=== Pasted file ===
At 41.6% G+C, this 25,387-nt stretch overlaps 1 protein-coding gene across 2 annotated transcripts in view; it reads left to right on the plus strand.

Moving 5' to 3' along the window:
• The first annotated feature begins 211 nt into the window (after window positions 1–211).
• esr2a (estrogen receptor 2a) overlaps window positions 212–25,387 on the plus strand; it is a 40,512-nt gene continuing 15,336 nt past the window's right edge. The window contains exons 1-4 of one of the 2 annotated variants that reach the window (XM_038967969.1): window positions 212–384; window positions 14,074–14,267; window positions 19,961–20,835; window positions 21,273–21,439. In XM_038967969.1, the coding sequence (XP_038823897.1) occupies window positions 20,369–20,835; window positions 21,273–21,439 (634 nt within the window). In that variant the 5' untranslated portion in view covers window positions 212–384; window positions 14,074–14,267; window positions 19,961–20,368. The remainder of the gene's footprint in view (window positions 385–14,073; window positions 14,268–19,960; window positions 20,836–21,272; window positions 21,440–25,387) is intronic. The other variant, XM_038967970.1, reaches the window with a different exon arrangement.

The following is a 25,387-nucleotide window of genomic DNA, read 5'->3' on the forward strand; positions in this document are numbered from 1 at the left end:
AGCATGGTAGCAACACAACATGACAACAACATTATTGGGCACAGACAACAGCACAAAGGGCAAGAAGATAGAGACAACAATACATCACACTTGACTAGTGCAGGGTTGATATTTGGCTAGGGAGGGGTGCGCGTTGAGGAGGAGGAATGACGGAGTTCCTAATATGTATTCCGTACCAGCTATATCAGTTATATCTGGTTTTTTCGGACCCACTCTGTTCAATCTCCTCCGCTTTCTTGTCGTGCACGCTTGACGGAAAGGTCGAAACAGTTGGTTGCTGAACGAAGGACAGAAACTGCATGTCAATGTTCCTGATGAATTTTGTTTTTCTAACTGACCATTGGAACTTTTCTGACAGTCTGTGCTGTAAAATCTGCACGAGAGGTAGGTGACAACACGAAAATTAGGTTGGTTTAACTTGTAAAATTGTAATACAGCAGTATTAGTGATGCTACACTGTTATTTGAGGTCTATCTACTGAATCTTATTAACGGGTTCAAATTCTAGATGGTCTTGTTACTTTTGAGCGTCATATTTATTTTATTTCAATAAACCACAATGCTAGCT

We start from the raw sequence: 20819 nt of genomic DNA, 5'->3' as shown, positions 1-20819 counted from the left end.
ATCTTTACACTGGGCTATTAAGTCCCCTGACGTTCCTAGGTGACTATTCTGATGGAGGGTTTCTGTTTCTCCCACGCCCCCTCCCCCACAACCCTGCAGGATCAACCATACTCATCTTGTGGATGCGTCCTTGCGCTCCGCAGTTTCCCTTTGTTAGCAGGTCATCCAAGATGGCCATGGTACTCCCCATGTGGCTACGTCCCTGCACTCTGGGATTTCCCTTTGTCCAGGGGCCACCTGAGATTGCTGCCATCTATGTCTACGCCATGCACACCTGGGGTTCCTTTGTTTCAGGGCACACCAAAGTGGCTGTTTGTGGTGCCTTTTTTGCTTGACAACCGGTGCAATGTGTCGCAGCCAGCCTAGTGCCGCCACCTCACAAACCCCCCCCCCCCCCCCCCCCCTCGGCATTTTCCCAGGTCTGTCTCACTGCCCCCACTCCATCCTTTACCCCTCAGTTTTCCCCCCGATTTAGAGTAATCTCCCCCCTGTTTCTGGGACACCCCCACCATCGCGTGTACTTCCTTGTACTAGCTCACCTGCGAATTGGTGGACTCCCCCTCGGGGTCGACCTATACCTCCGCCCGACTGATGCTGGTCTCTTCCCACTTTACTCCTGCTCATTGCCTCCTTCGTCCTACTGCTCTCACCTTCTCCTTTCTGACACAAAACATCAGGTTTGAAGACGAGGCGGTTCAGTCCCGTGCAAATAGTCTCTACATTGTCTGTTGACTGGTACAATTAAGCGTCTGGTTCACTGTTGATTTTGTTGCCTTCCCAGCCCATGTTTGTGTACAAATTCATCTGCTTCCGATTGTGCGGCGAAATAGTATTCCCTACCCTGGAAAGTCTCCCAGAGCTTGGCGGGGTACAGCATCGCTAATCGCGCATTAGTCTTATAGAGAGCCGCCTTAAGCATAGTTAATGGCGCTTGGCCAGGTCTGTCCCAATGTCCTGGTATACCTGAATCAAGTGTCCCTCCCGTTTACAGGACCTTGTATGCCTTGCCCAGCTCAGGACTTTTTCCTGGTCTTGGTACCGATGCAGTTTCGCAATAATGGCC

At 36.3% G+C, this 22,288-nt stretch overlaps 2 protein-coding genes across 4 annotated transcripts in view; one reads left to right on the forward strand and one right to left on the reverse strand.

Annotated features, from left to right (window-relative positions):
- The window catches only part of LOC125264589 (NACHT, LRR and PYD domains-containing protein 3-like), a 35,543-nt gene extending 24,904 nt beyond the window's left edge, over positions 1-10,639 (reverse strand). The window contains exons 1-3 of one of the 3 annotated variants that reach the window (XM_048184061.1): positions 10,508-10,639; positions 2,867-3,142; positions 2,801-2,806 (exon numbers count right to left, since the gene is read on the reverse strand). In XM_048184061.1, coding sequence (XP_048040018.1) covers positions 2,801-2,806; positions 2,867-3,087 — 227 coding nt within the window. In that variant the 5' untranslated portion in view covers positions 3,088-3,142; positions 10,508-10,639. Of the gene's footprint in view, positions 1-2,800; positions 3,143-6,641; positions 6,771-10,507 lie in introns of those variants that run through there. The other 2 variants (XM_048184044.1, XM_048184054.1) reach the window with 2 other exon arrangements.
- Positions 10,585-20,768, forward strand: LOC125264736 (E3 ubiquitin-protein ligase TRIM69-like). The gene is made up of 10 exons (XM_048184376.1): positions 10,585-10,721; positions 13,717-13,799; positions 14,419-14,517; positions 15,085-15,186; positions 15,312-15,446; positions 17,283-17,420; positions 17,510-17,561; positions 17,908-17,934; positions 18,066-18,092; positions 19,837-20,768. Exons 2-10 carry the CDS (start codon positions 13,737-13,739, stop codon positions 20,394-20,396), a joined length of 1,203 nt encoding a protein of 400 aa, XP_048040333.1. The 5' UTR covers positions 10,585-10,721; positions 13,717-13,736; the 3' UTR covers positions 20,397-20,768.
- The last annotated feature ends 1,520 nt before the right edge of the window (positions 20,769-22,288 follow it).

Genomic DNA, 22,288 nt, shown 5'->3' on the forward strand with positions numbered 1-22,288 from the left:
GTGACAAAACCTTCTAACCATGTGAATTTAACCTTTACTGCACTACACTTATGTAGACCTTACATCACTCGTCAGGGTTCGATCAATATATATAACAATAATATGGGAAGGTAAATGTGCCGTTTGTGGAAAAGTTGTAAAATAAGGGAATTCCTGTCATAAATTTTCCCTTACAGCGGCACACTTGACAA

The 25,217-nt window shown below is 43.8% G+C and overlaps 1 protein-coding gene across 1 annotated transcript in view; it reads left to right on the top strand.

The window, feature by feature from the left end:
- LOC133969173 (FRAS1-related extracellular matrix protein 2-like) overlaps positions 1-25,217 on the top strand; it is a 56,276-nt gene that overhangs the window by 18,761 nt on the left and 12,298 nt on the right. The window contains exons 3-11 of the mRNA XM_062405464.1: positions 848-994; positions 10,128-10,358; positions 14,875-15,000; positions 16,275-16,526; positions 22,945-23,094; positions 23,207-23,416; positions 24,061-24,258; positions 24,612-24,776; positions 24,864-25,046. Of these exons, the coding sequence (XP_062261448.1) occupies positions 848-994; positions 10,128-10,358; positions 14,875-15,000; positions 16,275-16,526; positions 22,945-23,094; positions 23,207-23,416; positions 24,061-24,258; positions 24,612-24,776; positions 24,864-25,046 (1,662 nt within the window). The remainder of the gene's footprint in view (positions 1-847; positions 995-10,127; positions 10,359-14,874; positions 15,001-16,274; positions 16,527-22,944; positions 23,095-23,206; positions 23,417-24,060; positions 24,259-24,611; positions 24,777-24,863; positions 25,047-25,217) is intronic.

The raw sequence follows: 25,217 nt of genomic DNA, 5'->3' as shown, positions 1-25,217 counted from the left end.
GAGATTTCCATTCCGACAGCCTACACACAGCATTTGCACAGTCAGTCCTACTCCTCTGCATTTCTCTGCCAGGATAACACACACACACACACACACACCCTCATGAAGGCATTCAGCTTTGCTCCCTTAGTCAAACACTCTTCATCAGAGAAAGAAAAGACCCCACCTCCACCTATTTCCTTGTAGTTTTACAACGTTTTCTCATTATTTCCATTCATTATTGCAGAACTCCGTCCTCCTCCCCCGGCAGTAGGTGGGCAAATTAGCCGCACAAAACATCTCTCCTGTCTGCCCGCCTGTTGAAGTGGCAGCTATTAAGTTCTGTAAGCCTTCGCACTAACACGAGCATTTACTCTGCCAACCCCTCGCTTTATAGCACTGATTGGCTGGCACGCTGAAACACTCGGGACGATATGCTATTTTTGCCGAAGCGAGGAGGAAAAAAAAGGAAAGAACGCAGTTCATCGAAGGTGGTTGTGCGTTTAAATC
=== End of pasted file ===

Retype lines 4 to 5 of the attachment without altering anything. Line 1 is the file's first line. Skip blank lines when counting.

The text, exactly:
• esr2a (estrogen receptor 2a) overlaps window positions 212–25,387 on the plus strand; it is a 40,512-nt gene continuing 15,336 nt past the window's right edge. The window contains exons 1-4 of one of the 2 annotated variants that reach the window (XM_038967969.1): window positions 212–384; window positions 14,074–14,267; window positions 19,961–20,835; window positions 21,273–21,439. In XM_038967969.1, the coding sequence (XP_038823897.1) occupies window positions 20,369–20,835; window positions 21,273–21,439 (634 nt within the window). In that variant the 5' untranslated portion in view covers window positions 212–384; window positions 14,074–14,267; window positions 19,961–20,368. The remainder of the gene's footprint in view (window positions 385–14,073; window positions 14,268–19,960; window positions 20,836–21,272; window positions 21,440–25,387) is intronic. The other variant, XM_038967970.1, reaches the window with a different exon arrangement.

The following is a 25,387-nucleotide window of genomic DNA, read 5'->3' on the forward strand; positions in this document are numbered from 1 at the left end: